Those Other Stories

Memories of decades worth of summers, winters and monsoons

Boys cooling off on a summer day in Bombay, 1970. TS SATYAN, COURTESY PODDAR COLLECTION, BANGALORE
01 May, 2010

THERE IS A STRIKING PHOTOGRAPH by the pioneering photojournalist Homai Vyarawalla at the exhibition of South Asian photography at London’s Whitechapel Gallery.  The year is 1961 and the sun shines bright on the crowds at the new steel plants at Durgapur. A quick glance at the curator’s notes and we learn that the crowds are there because Queen Elizabeth II is visiting. And there she is, her plump pale face positioned neatly at the centre of the long-distance shot. But some trick of composition draws the eye away—to the turbaned traffic policeman in front of her car, to the boys at play among the pylons, and to the giant smokestacks towering over them all.

In this photograph, as in history, the old authorities can no longer monopolise the frame. They must make room for other things: industrial modernity, mass democracy, and the fascinating miscellany of everyday life on the subcontinent.

The exhibition—tagline: ‘150 Years of Photography from India, Pakistan and Bangladesh’— starts from “the crucial moment when the power to hold a camera, frame and take images was no longer exclusively the preserve of colonial or European photographers.” This moment of artistic liberation, which came in the second half of the 19th century, made it possible for photographers to tell that other story, of political liberation. The exhibition, which has brought together 400 photographs, has a tumultuous century and a half’s worth of stories to tell—some are familiar, others much less so, and sometimes, many coexist in one frame.

The curators, who admirably manage to keep the gallery free of Raj nostalgia, opt for a decidedly anarchic arrangement. The exhibition’s five themes—The Portrait, The Performance, The Family, The Street, and The Body Politic—are clearly not mutually exclusive. This will prove bewildering for the historically untutored, many of whom might have appreciated a little more from the captions in the way of context. But the exhibition is not trying to educate, and perhaps, in its defence, some of the most compelling photographs simply defy captions and categories.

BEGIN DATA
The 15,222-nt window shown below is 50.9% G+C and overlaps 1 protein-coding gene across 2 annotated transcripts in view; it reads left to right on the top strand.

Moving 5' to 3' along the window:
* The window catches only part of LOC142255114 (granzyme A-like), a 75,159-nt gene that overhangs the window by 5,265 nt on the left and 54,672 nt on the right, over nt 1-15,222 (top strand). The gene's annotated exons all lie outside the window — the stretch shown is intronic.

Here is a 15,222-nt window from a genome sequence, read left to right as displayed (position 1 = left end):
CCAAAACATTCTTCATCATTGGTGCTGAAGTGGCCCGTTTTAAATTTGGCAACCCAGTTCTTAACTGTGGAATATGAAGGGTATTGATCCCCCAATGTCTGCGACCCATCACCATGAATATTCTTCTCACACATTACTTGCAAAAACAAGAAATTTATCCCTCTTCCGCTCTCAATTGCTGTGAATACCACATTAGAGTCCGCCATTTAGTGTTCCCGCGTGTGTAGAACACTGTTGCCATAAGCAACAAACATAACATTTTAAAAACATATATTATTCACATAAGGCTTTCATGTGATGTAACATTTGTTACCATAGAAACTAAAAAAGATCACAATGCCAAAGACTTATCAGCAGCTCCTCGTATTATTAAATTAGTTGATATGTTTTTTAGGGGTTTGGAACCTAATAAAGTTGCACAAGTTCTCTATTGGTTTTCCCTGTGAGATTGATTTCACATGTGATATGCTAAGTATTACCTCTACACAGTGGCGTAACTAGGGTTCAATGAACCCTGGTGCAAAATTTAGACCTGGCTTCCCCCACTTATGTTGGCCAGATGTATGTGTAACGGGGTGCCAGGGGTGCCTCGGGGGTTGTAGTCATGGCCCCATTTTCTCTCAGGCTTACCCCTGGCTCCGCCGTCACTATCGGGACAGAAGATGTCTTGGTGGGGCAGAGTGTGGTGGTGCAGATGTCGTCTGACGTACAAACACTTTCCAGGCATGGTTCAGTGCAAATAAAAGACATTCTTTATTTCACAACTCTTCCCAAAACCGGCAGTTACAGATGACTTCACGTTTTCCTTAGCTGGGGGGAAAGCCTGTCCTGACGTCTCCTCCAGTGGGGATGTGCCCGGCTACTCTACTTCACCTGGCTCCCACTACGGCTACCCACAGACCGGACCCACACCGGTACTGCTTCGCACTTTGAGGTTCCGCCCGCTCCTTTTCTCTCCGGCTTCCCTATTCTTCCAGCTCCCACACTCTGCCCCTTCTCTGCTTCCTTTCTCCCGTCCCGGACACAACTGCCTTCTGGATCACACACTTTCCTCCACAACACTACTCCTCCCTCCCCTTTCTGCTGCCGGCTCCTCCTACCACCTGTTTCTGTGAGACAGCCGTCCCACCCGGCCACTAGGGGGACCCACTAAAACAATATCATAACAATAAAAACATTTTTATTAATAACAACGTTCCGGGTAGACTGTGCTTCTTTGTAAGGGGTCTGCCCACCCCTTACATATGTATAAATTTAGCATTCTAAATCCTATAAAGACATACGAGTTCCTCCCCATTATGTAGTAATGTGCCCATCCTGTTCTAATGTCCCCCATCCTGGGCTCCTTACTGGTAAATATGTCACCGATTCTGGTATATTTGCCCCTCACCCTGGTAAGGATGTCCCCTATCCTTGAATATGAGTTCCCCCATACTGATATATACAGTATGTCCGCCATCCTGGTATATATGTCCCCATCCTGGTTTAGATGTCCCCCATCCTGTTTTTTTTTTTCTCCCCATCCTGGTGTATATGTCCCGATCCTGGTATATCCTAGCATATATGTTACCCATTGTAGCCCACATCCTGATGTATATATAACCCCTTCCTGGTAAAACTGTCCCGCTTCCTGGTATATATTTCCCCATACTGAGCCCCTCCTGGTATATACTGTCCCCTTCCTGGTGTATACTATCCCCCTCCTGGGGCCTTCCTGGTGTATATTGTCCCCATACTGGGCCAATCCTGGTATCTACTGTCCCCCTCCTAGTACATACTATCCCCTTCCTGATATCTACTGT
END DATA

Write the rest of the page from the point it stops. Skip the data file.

Here, for example, is Indira Gandhi facing arrest in Raghu Rai’s iconic photograph from before the Emergency. Her face is partially obscured and difficult to read. The foreheads of the men around her are tense. The photograph is filed under Portrait, but it belongs equally among the mass rallies of the Body Politic or Street section. And what can a caption say of this moment’s drama, so arresting that it might have been staged?

And here is Benazir Bhutto in the middle of her first election campaign. Her head is covered, her mouth opened wide. Flirting with the cameras like a starlet at Cannes, she is demure and outrageous at the same time. This is politics, but the photograph would be just as much at home in performance. Consider the photograph of Nehru giving his school-age grandsons an ‘informal botany lesson.’ Given that the frame contains one prime minister, one future prime minister, and yet another that might have been prime minister but for fortune, it is not out of place in Body Politic. But this is, equally, a picture of Family: for in the political history of the subcontinent, family is often just dynasty pretending to be on holiday. Conversely, the family portraits of erstwhile royals from the old princely states are so comical in their studied and staged solemnity that someone must have forgotten to tell them they’re not a dynasty anymore.